Hardly a day goes by that newspaper headlines don't proclaim an impending pension crisis; the Pension Benefit Guaranty Corp., created to protect companies' pension plans, itself might need a bailout. Regulatory pressures are mounting for money managers, as are calls by some market participants for greater openness and transparency. Market ructions have led many professionals to reexamine fundamental investment assumptions. Pension fund executives and chief investment officers of foundations and endowments are coping in a variety of ways. Many are overhauling their asset allocations, lowering their projections of future returns and embracing alternative investments, while focusing ever more intently on liability management and risk control.

To recognize the accomplishments of these executives, Institutional Investormagazine last month introduced its first awards for excellence in investment management. These awards, handed out at a gala dinner at New York's Plaza Hotel, are designed to honor the accomplishments of those who manage corporate and public pension plans, foundations and endowments. In selecting the finalists, the editors weighed, among other factors, nominees' innovativeness and their records of achievement in investment performance, asset allocation, liability management and risk control. The finalists, listed below, deserve praise for their achievements in especially trying times.

ENDOWMENTS: Andrew Golden, president,Princeton University Investment Co.; John (Jack) Meyer, president and CEO, Harvard Management Co.; David Swensen,CIO,Yale University; Mark Yusko, former president and CEOof UNC Management Co. (University of North Carolina at Chapel Hill endowment).

FOUNDATIONS: Timothy Crowe, CIO,John S. and James L. Knight Foundation; Laurance (Laurie) Hoagland Jr., CIO,William and Flora Hewlett Foundation; D. Ellen Shuman,CIO, Carnegie Corp. of New York; Linda Strumpf,CIO,Ford Foundation.

CORPORATE PENSION PLANS: T. Britton Harris, president,Verizon Investment Management Corp.; Robert Hunkeler, vice president of investments, International Paper Co.; John Myers, CEO,GE Asset Management; William Quinn, founding president,AMR Investment Services.

PUBLIC PENSION PLANS: Gary Findlay, executive director,Missouri State Employees Retirement System; Robert Maynard, CIO, Public Employee Retirement System of Idaho; Richard Moore,state treasurer,North Carolina Retirement System; Ronald Schmitz, director of investments, Oregon Public Employees Retirement System.

Strumpf: Arc of the diver

Linda Strumpf swims with sharks -- and not just the Wall Street kind. Since joining the Ford Foundation 23 years ago, the onetime technology research analyst has earned a reputation as a fearless scuba diver as well as an intrepid portfolio manager. Strumpf became chief investment officer in December 1992, when the foundation had $6.4 billion in assets; she now oversees $11 billion.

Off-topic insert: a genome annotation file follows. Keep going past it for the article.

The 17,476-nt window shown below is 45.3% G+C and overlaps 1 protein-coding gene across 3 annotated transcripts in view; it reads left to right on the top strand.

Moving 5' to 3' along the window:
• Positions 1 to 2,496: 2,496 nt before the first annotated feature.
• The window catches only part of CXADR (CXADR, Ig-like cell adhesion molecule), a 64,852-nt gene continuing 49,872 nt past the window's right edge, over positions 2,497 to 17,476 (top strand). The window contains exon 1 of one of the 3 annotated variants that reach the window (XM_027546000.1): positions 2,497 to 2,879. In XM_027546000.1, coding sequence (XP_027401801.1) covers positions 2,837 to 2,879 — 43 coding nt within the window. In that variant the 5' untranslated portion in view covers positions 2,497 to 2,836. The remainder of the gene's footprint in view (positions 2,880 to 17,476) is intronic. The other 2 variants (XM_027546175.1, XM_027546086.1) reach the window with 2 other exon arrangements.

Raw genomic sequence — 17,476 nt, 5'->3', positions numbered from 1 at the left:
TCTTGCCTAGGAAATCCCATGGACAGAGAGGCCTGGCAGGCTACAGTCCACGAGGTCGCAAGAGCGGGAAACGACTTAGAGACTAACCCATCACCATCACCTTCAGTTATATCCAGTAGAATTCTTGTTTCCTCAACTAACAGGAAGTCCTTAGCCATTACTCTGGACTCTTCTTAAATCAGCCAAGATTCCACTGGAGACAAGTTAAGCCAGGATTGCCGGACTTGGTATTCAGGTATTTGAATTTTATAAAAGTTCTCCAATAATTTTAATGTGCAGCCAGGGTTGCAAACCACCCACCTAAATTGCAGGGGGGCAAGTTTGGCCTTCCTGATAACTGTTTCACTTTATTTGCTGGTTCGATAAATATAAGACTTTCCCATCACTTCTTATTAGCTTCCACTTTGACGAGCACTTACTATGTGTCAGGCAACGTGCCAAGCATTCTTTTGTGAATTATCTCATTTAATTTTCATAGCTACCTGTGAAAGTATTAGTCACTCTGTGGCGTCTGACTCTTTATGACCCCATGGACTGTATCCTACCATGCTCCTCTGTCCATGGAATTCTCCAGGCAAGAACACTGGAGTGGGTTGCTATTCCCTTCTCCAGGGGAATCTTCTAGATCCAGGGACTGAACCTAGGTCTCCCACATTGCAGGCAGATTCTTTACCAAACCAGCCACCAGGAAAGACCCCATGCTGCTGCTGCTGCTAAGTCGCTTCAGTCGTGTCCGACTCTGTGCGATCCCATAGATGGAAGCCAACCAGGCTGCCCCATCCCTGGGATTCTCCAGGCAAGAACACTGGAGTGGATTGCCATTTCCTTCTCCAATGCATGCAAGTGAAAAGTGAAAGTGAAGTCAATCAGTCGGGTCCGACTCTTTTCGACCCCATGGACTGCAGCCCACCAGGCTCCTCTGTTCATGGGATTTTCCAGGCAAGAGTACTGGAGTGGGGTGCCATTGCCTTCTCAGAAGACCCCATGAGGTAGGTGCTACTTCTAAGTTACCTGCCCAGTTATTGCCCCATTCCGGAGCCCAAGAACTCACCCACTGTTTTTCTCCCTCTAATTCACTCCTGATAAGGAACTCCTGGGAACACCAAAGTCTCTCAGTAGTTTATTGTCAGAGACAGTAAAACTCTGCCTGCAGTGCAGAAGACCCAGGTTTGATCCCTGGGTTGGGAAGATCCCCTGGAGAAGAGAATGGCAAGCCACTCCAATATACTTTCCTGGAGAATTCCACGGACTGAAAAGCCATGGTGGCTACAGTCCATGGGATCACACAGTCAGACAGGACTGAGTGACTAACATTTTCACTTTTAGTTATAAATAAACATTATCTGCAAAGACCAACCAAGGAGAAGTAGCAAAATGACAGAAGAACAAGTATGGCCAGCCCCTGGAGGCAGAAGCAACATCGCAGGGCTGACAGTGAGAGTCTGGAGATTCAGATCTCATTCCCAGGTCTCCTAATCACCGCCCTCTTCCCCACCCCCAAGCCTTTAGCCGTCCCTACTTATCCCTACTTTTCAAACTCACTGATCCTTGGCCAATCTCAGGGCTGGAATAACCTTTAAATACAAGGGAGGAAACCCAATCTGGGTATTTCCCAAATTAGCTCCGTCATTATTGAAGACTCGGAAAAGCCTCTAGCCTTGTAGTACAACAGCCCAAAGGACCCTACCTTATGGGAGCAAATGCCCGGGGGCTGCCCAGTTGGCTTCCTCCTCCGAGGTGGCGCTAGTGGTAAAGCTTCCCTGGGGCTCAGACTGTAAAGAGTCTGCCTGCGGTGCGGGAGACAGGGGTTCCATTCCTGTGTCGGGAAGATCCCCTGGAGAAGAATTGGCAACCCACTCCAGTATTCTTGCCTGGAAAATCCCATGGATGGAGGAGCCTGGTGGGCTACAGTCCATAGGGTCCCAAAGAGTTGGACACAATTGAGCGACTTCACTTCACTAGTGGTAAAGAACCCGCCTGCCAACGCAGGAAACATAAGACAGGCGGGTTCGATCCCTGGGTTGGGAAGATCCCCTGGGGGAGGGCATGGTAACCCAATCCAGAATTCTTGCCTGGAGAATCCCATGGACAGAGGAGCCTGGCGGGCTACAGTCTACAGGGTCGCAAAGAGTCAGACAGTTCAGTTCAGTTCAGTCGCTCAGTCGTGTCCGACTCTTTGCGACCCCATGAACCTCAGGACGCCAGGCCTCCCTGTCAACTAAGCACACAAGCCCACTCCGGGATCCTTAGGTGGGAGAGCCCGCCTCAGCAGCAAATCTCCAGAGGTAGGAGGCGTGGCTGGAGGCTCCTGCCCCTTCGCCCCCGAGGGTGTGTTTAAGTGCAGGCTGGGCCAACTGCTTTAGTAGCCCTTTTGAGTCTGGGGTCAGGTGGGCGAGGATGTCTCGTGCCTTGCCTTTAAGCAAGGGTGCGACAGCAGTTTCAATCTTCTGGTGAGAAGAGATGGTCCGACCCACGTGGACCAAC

With 13 offices around the globe, the nonprofit provides financial support to institutions working to promote democratic values, reduce poverty and encourage international cooperation. Required by law to distribute 5 percent of its assets annually, the foundation has, over the 12 years of Strumpf's tenure as CIO, distributed $6.2 billion. (In fiscal 2004, ended September 30, it gave away $520 million.)

"Some people think that being an investment professional is a generic thing," says Strumpf, 57, who has an MBA from New York University and is also a chartered financial analyst. "But when I travel around the world and see the work our foundation does, it makes me very serious about my job. I'm not here just to get a bunch of performance numbers and move on."

Strumpf has certainly posted some impressive numbers. As of September 30, 2004, the ten-year annualized return on the foundation's assets was 11.4 percent, which compares favorably to the Northern Trust Universe performance results for plans over $1 billion, which delivered 9.8 percent . The portfolio's trailing 12-month return was 13.7 percent. Strumpf and her team of 18 investment professionals manage about half of the foundation's assets in-house. Currently, about 40 percent of the portfolio is allocated to U.S. equities, 17 percent is in international equities, and 10 percent is in private equity, Approximately 26 percent of the portfolio is dedicated to U.S. fixed-income investments, about 2 percent is in international fixed income, and 5 percent is in cash. Strumpf has been leery of incorporating hedge funds into the mix; she worries about transparency issues and reputational risk to the foundation (an issue she takes very seriously, as the organization does so much work in developing countries).